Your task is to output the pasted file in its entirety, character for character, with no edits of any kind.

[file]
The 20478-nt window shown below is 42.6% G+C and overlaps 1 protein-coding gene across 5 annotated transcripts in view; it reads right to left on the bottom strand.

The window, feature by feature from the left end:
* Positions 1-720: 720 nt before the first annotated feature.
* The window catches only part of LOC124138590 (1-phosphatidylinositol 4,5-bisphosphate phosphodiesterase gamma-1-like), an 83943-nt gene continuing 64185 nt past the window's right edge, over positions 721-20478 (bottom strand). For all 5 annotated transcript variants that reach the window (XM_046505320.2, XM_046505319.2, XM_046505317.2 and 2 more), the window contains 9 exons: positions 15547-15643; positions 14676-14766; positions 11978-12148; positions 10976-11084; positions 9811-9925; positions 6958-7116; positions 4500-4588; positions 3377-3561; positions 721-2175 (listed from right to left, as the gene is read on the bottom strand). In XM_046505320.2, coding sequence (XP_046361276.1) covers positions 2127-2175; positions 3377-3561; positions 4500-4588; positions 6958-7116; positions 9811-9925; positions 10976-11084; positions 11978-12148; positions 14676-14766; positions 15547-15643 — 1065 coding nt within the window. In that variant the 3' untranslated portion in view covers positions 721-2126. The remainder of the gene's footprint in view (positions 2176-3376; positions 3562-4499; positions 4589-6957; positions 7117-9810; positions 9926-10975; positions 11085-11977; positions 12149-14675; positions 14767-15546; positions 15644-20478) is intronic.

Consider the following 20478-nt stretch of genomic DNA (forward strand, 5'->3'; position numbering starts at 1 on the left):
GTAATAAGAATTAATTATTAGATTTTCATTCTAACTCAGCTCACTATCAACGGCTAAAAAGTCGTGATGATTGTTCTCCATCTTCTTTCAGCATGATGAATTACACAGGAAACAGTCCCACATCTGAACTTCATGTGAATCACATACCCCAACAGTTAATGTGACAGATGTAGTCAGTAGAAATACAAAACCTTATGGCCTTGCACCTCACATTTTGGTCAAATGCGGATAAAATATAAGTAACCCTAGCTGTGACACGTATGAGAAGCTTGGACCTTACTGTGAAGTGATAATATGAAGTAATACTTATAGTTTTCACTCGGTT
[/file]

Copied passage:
The 20478-nt window shown below is 42.6% G+C and overlaps 1 protein-coding gene across 5 annotated transcripts in view; it reads right to left on the bottom strand.

The window, feature by feature from the left end:
* Positions 1-720: 720 nt before the first annotated feature.
* The window catches only part of LOC124138590 (1-phosphatidylinositol 4,5-bisphosphate phosphodiesterase gamma-1-like), an 83943-nt gene continuing 64185 nt past the window's right edge, over positions 721-20478 (bottom strand). For all 5 annotated transcript variants that reach the window (XM_046505320.2, XM_046505319.2, XM_046505317.2 and 2 more), the window contains 9 exons: positions 15547-15643; positions 14676-14766; positions 11978-12148; positions 10976-11084; positions 9811-9925; positions 6958-7116; positions 4500-4588; positions 3377-3561; positions 721-2175 (listed from right to left, as the gene is read on the bottom strand). In XM_046505320.2, coding sequence (XP_046361276.1) covers positions 2127-2175; positions 3377-3561; positions 4500-4588; positions 6958-7116; positions 9811-9925; positions 10976-11084; positions 11978-12148; positions 14676-14766; positions 15547-15643 — 1065 coding nt within the window. In that variant the 3' untranslated portion in view covers positions 721-2126. The remainder of the gene's footprint in view (positions 2176-3376; positions 3562-4499; positions 4589-6957; positions 7117-9810; positions 9926-10975; positions 11085-11977; positions 12149-14675; positions 14767-15546; positions 15644-20478) is intronic.

Consider the following 20478-nt stretch of genomic DNA (forward strand, 5'->3'; position numbering starts at 1 on the left):
GTAATAAGAATTAATTATTAGATTTTCATTCTAACTCAGCTCACTATCAACGGCTAAAAAGTCGTGATGATTGTTCTCCATCTTCTTTCAGCATGATGAATTACACAGGAAACAGTCCCACATCTGAACTTCATGTGAATCACATACCCCAACAGTTAATGTGACAGATGTAGTCAGTAGAAATACAAAACCTTATGGCCTTGCACCTCACATTTTGGTCAAATGCGGATAAAATATAAGTAACCCTAGCTGTGACACGTATGAGAAGCTTGGACCTTACTGTGAAGTGATAATATGAAGTAATACTTATAGTTTTCACTCGGTT